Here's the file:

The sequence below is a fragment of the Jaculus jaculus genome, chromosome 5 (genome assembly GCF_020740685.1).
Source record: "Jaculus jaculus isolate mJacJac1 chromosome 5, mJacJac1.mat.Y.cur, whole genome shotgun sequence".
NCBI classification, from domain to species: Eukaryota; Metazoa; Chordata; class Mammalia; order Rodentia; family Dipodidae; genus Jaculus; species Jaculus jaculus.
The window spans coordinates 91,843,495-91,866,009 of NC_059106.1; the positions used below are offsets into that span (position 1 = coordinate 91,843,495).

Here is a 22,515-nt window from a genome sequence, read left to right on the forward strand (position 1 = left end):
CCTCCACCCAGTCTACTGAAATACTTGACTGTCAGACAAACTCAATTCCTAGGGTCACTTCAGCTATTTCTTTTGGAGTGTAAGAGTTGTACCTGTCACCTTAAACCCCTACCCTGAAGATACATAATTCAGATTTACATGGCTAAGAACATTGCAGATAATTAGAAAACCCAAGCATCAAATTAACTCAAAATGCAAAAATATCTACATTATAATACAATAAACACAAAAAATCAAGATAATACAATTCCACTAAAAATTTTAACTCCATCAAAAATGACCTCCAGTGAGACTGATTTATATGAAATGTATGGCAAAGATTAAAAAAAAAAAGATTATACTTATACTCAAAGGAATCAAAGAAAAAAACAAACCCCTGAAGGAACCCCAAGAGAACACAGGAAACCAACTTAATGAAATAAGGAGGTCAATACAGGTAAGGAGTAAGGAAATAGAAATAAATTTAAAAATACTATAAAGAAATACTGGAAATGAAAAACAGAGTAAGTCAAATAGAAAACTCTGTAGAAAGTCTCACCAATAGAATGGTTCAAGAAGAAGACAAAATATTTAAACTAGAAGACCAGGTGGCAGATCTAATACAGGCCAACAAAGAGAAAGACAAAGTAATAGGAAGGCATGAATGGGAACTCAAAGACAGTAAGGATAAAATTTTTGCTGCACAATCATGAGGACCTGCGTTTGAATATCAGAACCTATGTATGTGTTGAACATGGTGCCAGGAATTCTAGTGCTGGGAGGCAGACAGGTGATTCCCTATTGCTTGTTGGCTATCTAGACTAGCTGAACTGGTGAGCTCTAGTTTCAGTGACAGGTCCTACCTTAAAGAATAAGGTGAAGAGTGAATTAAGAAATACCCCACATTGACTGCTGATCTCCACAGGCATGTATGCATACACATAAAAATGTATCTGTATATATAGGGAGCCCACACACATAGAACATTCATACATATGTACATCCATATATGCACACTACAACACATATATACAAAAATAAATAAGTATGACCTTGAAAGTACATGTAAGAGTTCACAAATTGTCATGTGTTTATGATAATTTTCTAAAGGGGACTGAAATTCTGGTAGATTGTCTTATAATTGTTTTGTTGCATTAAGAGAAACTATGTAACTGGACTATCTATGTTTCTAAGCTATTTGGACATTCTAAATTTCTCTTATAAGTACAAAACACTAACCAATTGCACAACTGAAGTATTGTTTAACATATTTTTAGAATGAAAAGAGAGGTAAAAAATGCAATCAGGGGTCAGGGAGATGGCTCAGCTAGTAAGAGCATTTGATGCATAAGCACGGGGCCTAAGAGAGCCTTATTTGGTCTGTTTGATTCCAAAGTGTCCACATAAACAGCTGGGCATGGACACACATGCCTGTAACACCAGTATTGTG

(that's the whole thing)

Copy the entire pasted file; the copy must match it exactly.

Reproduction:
The sequence below is a fragment of the Jaculus jaculus genome, chromosome 5 (genome assembly GCF_020740685.1).
Source record: "Jaculus jaculus isolate mJacJac1 chromosome 5, mJacJac1.mat.Y.cur, whole genome shotgun sequence".
NCBI classification, from domain to species: Eukaryota; Metazoa; Chordata; class Mammalia; order Rodentia; family Dipodidae; genus Jaculus; species Jaculus jaculus.
The window spans coordinates 91,843,495-91,866,009 of NC_059106.1; the positions used below are offsets into that span (position 1 = coordinate 91,843,495).

Here is a 22,515-nt window from a genome sequence, read left to right on the forward strand (position 1 = left end):
CCTCCACCCAGTCTACTGAAATACTTGACTGTCAGACAAACTCAATTCCTAGGGTCACTTCAGCTATTTCTTTTGGAGTGTAAGAGTTGTACCTGTCACCTTAAACCCCTACCCTGAAGATACATAATTCAGATTTACATGGCTAAGAACATTGCAGATAATTAGAAAACCCAAGCATCAAATTAACTCAAAATGCAAAAATATCTACATTATAATACAATAAACACAAAAAATCAAGATAATACAATTCCACTAAAAATTTTAACTCCATCAAAAATGACCTCCAGTGAGACTGATTTATATGAAATGTATGGCAAAGATTAAAAAAAAAAAGATTATACTTATACTCAAAGGAATCAAAGAAAAAAACAAACCCCTGAAGGAACCCCAAGAGAACACAGGAAACCAACTTAATGAAATAAGGAGGTCAATACAGGTAAGGAGTAAGGAAATAGAAATAAATTTAAAAATACTATAAAGAAATACTGGAAATGAAAAACAGAGTAAGTCAAATAGAAAACTCTGTAGAAAGTCTCACCAATAGAATGGTTCAAGAAGAAGACAAAATATTTAAACTAGAAGACCAGGTGGCAGATCTAATACAGGCCAACAAAGAGAAAGACAAAGTAATAGGAAGGCATGAATGGGAACTCAAAGACAGTAAGGATAAAATTTTTGCTGCACAATCATGAGGACCTGCGTTTGAATATCAGAACCTATGTATGTGTTGAACATGGTGCCAGGAATTCTAGTGCTGGGAGGCAGACAGGTGATTCCCTATTGCTTGTTGGCTATCTAGACTAGCTGAACTGGTGAGCTCTAGTTTCAGTGACAGGTCCTACCTTAAAGAATAAGGTGAAGAGTGAATTAAGAAATACCCCACATTGACTGCTGATCTCCACAGGCATGTATGCATACACATAAAAATGTATCTGTATATATAGGGAGCCCACACACATAGAACATTCATACATATGTACATCCATATATGCACACTACAACACATATATACAAAAATAAATAAGTATGACCTTGAAAGTACATGTAAGAGTTCACAAATTGTCATGTGTTTATGATAATTTTCTAAAGGGGACTGAAATTCTGGTAGATTGTCTTATAATTGTTTTGTTGCATTAAGAGAAACTATGTAACTGGACTATCTATGTTTCTAAGCTATTTGGACATTCTAAATTTCTCTTATAAGTACAAAACACTAACCAATTGCACAACTGAAGTATTGTTTAACATATTTTTAGAATGAAAAGAGAGGTAAAAAATGCAATCAGGGGTCAGGGAGATGGCTCAGCTAGTAAGAGCATTTGATGCATAAGCACGGGGCCTAAGAGAGCCTTATTTGGTCTGTTTGATTCCAAAGTGTCCACATAAACAGCTGGGCATGGACACACATGCCTGTAACACCAGTATTGTG